©P1070156 Ride For Jarvis Bike Lanes
The Toronto Cyclists Union yesterday threw down a legal opinion (drafted by Iler Campbell LLP) at the City, making the claim that City Council's vote to remove the Jarvis bike lanes and install a 5th lane requires a full Schedule C Environmental Assessment. If the City doesn't respond within 10 days they will approach the provincial Ministry of Environment.
Commissioned by the Cyclists Union, Iler Campbell LLP’s opinion contends that bike lane decommissioning and a reversible centre-lane addition on Jarvis Street is subject to a minimum of a Schedule B project screening—that is, screening for projects that “have the potential for some adverse environmental effects.” However, the firm recommends that a more intensive Schedule C assessment (for projects that “may have significant environmental effects”) be undertaken.
Installing the 5th reversible lane (as it was before the original environmental assessment was done) would go against the Official Plan and provincial guidelines that recommend improving streets for active transportation. It would inhibit active transportation and encourage more air pollution and worse health. It is hoped that the City and/or the province will agree it requires a Schedule C Environmental Assessment because of these potential adverse effects so the public can be properly consulted.
W. K. Lis
Warning. The chair of theWed, 04/04/2012 - 13:53
Warning. The chair of the works department is Councillor Denzil Minnan-Wong. His department controls the roads, signs, and other such infrastructure which includes bicycle lanes.
Random cyclist (not verified)
I don't think a group thatThu, 04/05/2012 - 09:16
I don't think a group that has a full-time advocate needs that pointed out.
skeptical cyclist (not verified)
The focus on Minnan Wong isThu, 04/05/2012 - 19:56
The focus on Minnan Wong is interesting.
Our new "Mayor" Karen Stintz and councillor John Parker both oppose the Jarvis bicycle lanes.
The local ward councillor Councillor Wong Tam's support for the Jarvis lanes has been lukewarm.
The requirement for an environmental assessment will be decided by the McGuinty Liberal government, . not City council.
George Smitherman one of the most important Liberal former cabinet ministers in the McGuinty government ,when he was running for Mayor , was opposed to the Jarvis bicycle lanes as was the candidate for local councillor he supported, Ken Chan.
The Jarvis lanes have bigger problems than the opposition of Minnan Wong and the focus on him distracts from the bigger issues.
The Jarvis bike lanes are aThu, 04/05/2012 - 23:46
The Jarvis bike lanes are a polarizing scapegoat. Added to the plan after Council voted to remove the 5th lane, everybody (especially politicos & the media) seems to think that Bike Lanes were the cause of all this. The twisting of this story has been the real culprit as far as I'm concerned. People remain convinced that Bike Lanes are to blame for the removal of a car lane - and that has turned the debate hostile. Who can set the record straight?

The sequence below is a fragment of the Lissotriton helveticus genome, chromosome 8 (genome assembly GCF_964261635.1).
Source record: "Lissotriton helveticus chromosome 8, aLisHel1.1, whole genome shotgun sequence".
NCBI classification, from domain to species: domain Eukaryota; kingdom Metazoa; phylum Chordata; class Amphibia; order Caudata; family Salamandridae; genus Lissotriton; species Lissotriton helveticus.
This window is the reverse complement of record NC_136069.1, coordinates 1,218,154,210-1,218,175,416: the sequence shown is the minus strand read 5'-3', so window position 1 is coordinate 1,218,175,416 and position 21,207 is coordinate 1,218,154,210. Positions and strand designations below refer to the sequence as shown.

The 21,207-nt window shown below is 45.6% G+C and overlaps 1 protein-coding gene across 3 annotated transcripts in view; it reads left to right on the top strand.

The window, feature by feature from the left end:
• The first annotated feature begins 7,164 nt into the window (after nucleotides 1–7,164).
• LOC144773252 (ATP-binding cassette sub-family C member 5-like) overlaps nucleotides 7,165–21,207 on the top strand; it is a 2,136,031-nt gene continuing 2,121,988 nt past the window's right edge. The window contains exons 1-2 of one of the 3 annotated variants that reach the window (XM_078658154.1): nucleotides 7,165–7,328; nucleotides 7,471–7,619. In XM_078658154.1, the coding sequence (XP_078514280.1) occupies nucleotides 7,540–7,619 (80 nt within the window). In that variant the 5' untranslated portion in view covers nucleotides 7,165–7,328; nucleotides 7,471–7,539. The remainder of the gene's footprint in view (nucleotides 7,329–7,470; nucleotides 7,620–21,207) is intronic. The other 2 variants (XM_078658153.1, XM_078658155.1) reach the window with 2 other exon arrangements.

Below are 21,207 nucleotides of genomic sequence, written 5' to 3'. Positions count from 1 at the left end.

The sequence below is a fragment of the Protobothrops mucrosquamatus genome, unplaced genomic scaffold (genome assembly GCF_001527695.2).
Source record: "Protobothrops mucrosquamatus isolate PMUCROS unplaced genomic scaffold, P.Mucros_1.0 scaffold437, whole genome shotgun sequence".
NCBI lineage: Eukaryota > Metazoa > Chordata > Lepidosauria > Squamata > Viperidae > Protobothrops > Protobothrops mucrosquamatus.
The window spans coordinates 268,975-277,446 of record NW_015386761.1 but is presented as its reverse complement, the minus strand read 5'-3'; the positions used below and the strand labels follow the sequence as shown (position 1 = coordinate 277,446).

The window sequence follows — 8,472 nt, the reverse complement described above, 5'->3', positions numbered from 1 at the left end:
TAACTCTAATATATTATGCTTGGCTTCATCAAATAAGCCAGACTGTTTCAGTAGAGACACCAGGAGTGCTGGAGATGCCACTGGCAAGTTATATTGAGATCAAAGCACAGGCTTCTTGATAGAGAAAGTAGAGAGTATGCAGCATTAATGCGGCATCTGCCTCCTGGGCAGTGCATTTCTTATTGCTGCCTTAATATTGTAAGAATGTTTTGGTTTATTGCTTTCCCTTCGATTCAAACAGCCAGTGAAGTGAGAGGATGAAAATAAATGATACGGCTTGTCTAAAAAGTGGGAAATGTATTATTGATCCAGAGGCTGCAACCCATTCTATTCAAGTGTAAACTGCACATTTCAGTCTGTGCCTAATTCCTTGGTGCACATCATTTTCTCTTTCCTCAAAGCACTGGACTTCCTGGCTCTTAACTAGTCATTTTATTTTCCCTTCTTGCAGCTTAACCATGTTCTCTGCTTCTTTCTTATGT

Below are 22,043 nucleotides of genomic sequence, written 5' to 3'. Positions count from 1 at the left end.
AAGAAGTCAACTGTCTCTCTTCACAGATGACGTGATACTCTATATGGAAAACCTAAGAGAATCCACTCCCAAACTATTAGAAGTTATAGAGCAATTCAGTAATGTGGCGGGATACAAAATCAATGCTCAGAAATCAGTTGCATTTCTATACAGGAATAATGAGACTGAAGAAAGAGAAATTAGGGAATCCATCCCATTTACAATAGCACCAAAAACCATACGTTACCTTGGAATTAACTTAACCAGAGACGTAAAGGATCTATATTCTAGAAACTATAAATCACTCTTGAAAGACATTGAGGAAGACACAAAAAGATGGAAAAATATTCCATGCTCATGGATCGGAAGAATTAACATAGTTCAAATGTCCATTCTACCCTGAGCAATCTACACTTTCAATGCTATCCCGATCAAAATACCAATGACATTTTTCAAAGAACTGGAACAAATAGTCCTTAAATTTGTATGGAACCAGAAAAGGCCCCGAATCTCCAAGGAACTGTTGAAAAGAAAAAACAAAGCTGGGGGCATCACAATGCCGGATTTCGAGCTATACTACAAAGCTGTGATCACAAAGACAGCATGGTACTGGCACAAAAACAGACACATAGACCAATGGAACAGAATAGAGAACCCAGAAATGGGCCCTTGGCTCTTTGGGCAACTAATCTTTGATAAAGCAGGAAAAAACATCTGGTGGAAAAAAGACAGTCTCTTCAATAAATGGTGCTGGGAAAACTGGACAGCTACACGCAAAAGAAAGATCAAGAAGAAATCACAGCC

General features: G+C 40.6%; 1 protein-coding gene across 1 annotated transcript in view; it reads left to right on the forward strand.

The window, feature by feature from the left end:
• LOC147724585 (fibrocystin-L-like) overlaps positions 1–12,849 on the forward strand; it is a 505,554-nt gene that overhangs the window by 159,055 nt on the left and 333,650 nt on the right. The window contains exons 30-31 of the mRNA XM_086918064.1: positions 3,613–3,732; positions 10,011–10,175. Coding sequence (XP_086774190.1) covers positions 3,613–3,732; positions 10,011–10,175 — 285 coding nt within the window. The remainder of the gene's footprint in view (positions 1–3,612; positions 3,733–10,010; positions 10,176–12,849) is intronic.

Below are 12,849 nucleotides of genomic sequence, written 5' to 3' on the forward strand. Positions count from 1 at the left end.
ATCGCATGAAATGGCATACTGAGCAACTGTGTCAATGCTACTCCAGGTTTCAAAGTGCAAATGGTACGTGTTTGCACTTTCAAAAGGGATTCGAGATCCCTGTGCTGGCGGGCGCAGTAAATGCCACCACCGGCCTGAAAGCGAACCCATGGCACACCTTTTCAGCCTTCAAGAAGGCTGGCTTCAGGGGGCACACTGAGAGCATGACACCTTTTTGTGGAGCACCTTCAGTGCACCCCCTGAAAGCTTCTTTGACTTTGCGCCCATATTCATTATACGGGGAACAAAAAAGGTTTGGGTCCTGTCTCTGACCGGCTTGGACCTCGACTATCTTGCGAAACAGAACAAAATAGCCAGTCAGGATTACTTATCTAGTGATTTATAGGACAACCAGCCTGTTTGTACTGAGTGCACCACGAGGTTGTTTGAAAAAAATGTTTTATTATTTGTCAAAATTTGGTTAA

I have two comments here. ISat, 04/07/2012 - 08:36
I have two comments here.
I have some concerns about deploying environmental assessments as a political instrument. In San Francisco, one person managed to block the implementation of a whole bicycle plan that way.
Reading what Seymore Bikes wrote, it strikes me again that the issue of Jarvis Street, which goes beyond bike lanes, speaks to the contradiction at the heart of car culture. On one hand, drivers make an extremely aggressive demand for space. To quote one YouTube yahoo: "get out of my way or get run down". On the other hand, when it comes to the streets they live on, where their children play, drivers get very defensive, demanding, or at least accepting, traffic calming measures galore. By my reckoning, half the traffic signs in this city convey a variant of the message: keep your car out of my neighbourhood. The controversy over Jarvis Street involves bikes only peripherally; at its heart, the battle over Jarvis Street involves a damnd to remove traffic calming from people who militantly (ever try driving on Merton St.?) traffic calm their own neighbourhood.
While I understand the impulse to save the Jarvis St. lanes if at all possible, I think that in the long run we have to analyze the real problems and contradictions in the car culture and present them effectively and relentlessly.
Dottie (not verified)
So sad to see a city goSat, 04/07/2012 - 16:57
So sad to see a city go backwards like this. Hopefully the bike lane will be saved.
Environmental A... (not verified)
You mean Front St isn't alsoSat, 04/14/2012 - 12:08
You mean Front St isn't also a street that will be used by thousands of other people every day who have no interest in Union Station and merely want to get from University to Bay or vice versa?
Cycle Parts (not verified)
That would be a sad day whenTue, 05/01/2012 - 01:16
That would be a sad day when that happens. Cycling is a great way to stay healthy and keep our carbon footprint minimal. Demolishing bike corridors in favour of lanes for more pollution-bringing cars is not a good idea at all in my humble opinion.